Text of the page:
I hate this day. And I love this day. 

If I defined my success as a mom by June Cleaver's standards or by the home room moms who never talk to me because they don't know me, I'm a failure.

June Cleaver vs. the Working Mom

It’s Mother’s Day. And for some reason, I still have visions of the ideal mom looking like doing my job as the CEO of a mid-sized company while also meeting the standard of the 1950s version of the June Cleaver mom.

I hate this day. I love this day.

The working mom life means that life is not working out like that standard. Instead, our village keeps expanding because that’s what it’s taking to keep everyone moving and alive. We have grandparents who show up when we need four drivers instead of two. We have Margaret who gets the house restored to order and my panties back in the drawer instead of buried at the bottom of the last laundry basket. Then there’s Emmie who keeps the kids homeworked, snacked, and safe. After five years, we are finally hiring an assistant at the office so there aren’t so many things that don’t get done because we are out of time because it’s 5pm. Again. It’s not like we aren’t torn in three or four different directions at the same time. Always.

And then there’s projects like CEO.mom that pop up out of thin air. That too.

We aren’t a traditional family. That’s a fact.

If I defined my success as a mom by June Cleaver’s standards or by the home room moms who never talk to me because they don’t know me, I’m a failure. If I define my success as a mom by the smart, well-spoken kids we are raising, we’ve succeeded so many times over. Our kids are leaders. They are their own selves, challenging us and everyone around them at every turn. I’m proud to be their mommy. I could sit here and grieve the lack of a June Cleaver life, resenting the perfectly perfect PTA moms who don’t know my name, be jealous of the girls who can make it to the women’s groups at church, and despise a system who defines the value of women by those who can “get there” during the day; a system that sets a working mom up to feel like a failure.  Or I can embrace the redefinition of family life that we are living, be thankful that I’m married to an amazing guy who supports me, applaud the team who keeps our life glued together at the seams, choose to appreciate the moms who help my kids have an amazing classroom, be thankful that I do have great friends, more rights than June Cleaver did on her best day, and let the health of my family prove to my inner self and everyone else that I’m a great mom.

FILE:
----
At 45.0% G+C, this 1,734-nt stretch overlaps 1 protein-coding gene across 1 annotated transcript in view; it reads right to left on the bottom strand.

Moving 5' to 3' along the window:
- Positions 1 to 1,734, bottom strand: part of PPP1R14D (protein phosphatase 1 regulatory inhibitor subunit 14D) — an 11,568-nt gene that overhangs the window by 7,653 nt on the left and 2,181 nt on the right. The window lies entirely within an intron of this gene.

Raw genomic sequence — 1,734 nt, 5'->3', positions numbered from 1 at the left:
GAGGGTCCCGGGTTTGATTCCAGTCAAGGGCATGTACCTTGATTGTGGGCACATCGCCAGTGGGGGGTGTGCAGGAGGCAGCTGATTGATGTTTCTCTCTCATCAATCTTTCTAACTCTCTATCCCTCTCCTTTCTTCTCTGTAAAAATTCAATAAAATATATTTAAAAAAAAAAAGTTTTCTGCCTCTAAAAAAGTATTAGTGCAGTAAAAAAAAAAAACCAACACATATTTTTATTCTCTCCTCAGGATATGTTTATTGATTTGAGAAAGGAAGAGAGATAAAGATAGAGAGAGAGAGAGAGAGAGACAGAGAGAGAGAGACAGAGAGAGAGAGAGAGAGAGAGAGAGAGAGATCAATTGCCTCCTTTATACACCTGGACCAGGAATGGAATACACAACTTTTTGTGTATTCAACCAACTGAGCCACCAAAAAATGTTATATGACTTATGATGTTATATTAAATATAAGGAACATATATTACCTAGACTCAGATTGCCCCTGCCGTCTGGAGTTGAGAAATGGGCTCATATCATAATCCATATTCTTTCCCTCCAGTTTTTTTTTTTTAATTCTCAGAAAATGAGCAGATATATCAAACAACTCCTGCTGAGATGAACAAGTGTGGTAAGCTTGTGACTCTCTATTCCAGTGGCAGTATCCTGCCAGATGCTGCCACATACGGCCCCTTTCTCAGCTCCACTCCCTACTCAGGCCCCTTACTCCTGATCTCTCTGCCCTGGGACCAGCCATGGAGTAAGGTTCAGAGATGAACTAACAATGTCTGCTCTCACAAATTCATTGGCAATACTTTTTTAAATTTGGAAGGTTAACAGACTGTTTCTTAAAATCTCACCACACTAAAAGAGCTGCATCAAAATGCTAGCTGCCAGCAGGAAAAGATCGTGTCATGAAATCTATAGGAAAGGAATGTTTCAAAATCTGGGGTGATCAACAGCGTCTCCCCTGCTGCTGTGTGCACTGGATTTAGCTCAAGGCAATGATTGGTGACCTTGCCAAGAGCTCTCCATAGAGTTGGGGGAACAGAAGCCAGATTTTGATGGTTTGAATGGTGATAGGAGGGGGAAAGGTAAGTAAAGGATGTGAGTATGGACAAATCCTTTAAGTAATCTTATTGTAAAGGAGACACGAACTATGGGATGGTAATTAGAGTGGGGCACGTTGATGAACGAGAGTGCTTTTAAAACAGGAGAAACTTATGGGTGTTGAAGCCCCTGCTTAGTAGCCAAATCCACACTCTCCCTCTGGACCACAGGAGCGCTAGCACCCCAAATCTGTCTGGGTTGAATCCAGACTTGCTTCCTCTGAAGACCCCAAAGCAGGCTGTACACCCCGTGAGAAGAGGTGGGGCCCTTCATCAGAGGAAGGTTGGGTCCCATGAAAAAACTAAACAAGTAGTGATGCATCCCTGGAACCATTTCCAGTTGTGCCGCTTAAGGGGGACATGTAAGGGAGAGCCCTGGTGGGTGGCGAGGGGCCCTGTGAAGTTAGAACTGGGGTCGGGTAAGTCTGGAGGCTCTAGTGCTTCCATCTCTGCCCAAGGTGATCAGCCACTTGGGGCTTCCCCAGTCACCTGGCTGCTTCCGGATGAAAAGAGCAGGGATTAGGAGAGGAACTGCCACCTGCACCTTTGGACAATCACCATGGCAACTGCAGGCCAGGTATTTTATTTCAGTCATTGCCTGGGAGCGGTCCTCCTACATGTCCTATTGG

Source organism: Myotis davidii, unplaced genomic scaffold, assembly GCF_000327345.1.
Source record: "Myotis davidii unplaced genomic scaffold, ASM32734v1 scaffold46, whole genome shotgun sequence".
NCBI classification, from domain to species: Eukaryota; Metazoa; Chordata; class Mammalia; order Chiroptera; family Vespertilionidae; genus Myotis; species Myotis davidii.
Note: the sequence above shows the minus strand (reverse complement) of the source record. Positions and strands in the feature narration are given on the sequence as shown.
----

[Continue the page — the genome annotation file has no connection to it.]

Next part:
I hate this day.

I love this day.

Because both emotions are valid and have a voice. There’s regret and envy. And contentedness and thankfulness. They get a voice – for a minute. But they don’t both get a long term platform in our lives or in our heads.

Only one of those voices gets to live.

So, hey you, you mom working yourself to a shred trying to hold it all together, we are doing “good mom” a little differently. Today, I honor you. Take a minute. Take a deep breath. And say out loud, “I’m a good mom.”  You are. You’re a powerhouse of change. You’re a model for your kids of hard work and perseverance. You show them how to love people through hard things. You show them how to have integrity when you do the right thing when nobody’s looking. You show them how to lead when nobody else would step up to the plate. You show them how to prioritize. You’re an amazing human being who lives in a village.

Let’s practice the discipline of thankful contentedness together. Our children WILL rise up one day and call us blessed.

We. Are. Good. Moms.

Never forget it.

Jenn is the Founder and CEO of Cotton Babies. She holds an Executive MBA from Washington University. She was awarded Ernst & Young’s Entrepreneur of the Year award in the Emerging Category for the Central Midwest Region in 2011. Among many other awards, she recently received a 2017 YWCA Leader of Distinction Award for Entrepreneurship. Jenn holds many patents on various inventions in a number of different countries and is listed as one of 50 Missourians You Should Know. She is particularly fascinated by languages, chickens, and children (she has four) when she’s not reading economics journals. Jenn offers mentorship to product developers at any stage in the journey from idea to shelf.